Thursday, March 19, 2015

Vaccination and Science Ed. in Orange Cty, CA — and Other Failings (14 Oct. 2014)

Holly Blumhardt, a mother of three unvaccinated children (two of them
attend Orange County public school), said
her family believes in staying healthy "from the inside out."

In her view, that means taking vitamin and mineral supplements, steering clear of genetically modified foods, getting regular chiropractic care and maintaining an "active lifestyle."

"Most parents want to do the … healthiest thing for their child,"
Blumhardt said. "It should be their choice."

          In a college composition class many years ago, I pointed out that some issues we’d discussed were relevant for examining the lyrics of a Paul Simon song a student was considering writing about. I got blank stares and noted that Simon had, I thought — correctly — parents in the ed. biz and he had a degree in English lit.; and, in any event, if the kinds of analysis we’d been using helped us understand his lyrics, that was that, even if he’d been illiterate. A student said in class or later that Simon was part of their popular culture — I said this was a long time ago — and s/he didn’t want it … I’ll put it *contaminated* by "school stuff."

          Since then I’ve been impressed by the ability of a fair number of people to encyst "school stuff" during their school years and keep it fairly safely walled off from everyday life for the subsequent years out of school.

          By definition, a technically literate writer and at least grammar school graduate in Ventura County, CA, eschewed vaccination for her children because vaccination and such undermined their life force. The most basic premise of her argument was that ol’ élan vital — that "vital force" idea that was a viable scientific idea … a century or two back.
          Most of the anti-vaccination movement is due to a various combinations of legitimate distrust of Big Pharma, inordinate trust in Bill Maher, half-right ideas on the ubiquity of bacteria (including inside us), and a failure to note that there really doesn’t seem to be any connection between vaccinations and autism. But we have at least some people not getting their kids vaccinated because of some pretty basic ignorance about 19th-c. germ theory. Related to this basic biological illiteracy, we also have people with many years of schooling talking about abortion in terms of "When life begins," either not knowing the biological axiom since Pasteur of "biogenesis (Omne vivum ex vivo "all life from life," the last 3 or so billion years) or not willing to apply that axiom to an issue of public policy — or not particularly caring in nonacademic writing what a word like "life" might mean.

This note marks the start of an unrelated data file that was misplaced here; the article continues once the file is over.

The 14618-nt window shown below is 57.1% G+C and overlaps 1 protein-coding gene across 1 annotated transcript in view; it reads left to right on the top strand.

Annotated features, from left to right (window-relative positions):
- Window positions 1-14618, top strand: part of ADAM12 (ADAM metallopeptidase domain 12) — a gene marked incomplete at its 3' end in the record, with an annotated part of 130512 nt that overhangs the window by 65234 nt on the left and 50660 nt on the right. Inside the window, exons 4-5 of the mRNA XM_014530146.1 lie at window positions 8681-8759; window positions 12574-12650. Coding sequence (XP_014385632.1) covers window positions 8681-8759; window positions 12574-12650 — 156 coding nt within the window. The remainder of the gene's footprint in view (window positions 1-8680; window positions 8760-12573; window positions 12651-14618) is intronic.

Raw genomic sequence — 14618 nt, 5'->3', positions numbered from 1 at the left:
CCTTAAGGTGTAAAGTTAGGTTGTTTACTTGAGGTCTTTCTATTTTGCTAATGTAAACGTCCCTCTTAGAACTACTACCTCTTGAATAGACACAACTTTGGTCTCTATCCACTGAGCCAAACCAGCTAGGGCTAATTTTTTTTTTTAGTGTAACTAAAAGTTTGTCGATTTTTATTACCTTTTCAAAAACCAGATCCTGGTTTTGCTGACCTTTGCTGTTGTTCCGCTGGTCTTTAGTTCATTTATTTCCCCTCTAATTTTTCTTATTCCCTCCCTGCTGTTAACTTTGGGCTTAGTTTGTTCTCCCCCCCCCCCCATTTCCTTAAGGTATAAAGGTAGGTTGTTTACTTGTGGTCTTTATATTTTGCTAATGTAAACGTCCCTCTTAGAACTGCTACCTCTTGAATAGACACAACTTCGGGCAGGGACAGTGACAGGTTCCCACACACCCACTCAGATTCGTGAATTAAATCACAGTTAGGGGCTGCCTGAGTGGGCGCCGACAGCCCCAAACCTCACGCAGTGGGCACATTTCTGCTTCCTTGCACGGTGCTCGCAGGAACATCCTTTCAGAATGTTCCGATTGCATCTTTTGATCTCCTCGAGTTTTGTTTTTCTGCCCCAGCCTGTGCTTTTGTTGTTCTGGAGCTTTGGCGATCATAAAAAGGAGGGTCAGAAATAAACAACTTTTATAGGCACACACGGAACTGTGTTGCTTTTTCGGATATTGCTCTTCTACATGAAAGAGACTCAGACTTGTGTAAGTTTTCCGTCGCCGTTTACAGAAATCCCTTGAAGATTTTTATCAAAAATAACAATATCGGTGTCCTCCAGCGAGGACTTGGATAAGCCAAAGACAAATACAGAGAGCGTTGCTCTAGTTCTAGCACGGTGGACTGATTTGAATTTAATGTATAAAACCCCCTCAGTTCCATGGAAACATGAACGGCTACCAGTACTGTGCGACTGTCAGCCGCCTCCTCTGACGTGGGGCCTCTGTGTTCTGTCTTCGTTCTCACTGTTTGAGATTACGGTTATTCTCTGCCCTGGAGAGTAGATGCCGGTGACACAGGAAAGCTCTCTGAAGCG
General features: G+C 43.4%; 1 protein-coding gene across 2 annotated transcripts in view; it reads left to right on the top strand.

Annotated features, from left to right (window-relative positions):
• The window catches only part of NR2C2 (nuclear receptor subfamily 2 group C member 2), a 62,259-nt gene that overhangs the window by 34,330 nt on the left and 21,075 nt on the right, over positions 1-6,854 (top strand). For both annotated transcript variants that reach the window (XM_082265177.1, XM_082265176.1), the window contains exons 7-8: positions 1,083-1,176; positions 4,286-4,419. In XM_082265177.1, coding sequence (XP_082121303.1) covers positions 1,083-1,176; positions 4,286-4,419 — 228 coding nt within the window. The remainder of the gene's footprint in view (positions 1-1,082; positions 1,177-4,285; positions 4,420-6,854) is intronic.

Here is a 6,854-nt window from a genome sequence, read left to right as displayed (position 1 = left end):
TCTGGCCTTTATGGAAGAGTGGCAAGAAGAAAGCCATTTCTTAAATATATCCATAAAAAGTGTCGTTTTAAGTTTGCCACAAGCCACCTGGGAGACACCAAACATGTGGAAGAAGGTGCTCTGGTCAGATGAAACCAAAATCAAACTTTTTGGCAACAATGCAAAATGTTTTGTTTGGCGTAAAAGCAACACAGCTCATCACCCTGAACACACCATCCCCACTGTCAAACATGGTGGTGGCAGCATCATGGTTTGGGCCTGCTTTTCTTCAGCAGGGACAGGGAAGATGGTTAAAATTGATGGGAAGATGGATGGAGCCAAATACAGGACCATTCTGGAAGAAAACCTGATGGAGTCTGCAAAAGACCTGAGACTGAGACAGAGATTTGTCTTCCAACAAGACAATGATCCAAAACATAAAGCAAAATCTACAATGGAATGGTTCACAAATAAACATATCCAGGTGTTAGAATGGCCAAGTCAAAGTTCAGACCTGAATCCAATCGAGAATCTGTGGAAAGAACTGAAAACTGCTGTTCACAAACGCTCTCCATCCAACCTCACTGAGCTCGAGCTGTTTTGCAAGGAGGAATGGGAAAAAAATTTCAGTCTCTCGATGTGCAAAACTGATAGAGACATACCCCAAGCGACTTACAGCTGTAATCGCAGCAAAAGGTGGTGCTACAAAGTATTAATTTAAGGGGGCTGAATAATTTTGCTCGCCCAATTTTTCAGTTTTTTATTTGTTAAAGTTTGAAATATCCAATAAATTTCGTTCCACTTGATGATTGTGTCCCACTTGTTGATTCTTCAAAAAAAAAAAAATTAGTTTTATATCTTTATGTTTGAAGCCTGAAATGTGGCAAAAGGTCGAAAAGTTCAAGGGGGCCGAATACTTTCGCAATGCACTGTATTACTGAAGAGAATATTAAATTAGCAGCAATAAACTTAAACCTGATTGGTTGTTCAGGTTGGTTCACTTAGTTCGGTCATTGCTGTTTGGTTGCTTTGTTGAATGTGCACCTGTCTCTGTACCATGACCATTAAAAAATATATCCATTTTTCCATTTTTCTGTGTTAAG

If a fair number of schooled Americans really believe that life in our world actually begins in some scientific sense of "life" and "begins"; if they really believe in pretty literal animation of people — as mundane reality, not religious belief — then we have a problem. If they haven’t thought these things through before writing because that kind of thinking is "school stuff," we also have a problem.

    Meanwhile, if you’re in some pretty fancy-schmancy areas of California, you needn’t worry much about terrorists with anthrax or tourists with Ebola — but watch out for yourself and your kids with influenza, whooping cough, and measles.

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